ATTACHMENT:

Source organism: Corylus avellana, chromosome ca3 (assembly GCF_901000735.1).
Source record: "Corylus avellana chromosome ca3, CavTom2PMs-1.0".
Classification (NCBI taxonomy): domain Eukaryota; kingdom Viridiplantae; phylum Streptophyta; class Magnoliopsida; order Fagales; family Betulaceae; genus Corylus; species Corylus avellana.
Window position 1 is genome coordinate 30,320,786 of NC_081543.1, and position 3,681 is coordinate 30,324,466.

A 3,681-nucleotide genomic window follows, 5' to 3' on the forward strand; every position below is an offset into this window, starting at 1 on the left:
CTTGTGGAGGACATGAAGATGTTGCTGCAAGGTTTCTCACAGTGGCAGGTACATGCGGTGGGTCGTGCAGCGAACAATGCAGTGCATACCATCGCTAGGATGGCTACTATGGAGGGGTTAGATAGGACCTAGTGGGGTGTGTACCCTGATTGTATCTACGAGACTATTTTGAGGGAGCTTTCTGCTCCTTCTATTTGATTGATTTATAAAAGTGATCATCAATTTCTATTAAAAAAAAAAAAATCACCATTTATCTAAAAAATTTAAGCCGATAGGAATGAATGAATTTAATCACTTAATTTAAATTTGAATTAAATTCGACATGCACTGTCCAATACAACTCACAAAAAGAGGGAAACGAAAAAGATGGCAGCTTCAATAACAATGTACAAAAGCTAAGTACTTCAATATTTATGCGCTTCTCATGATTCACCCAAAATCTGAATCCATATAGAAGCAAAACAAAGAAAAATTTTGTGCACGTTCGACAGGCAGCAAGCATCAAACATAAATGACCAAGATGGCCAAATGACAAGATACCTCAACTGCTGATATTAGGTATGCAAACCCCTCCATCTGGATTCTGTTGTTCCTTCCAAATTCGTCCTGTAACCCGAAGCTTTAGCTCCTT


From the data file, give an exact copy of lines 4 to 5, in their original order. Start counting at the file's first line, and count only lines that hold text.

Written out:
Window position 1 is genome coordinate 30,320,786 of NC_081543.1, and position 3,681 is coordinate 30,324,466.

A 3,681-nucleotide genomic window follows, 5' to 3' on the forward strand; every position below is an offset into this window, starting at 1 on the left: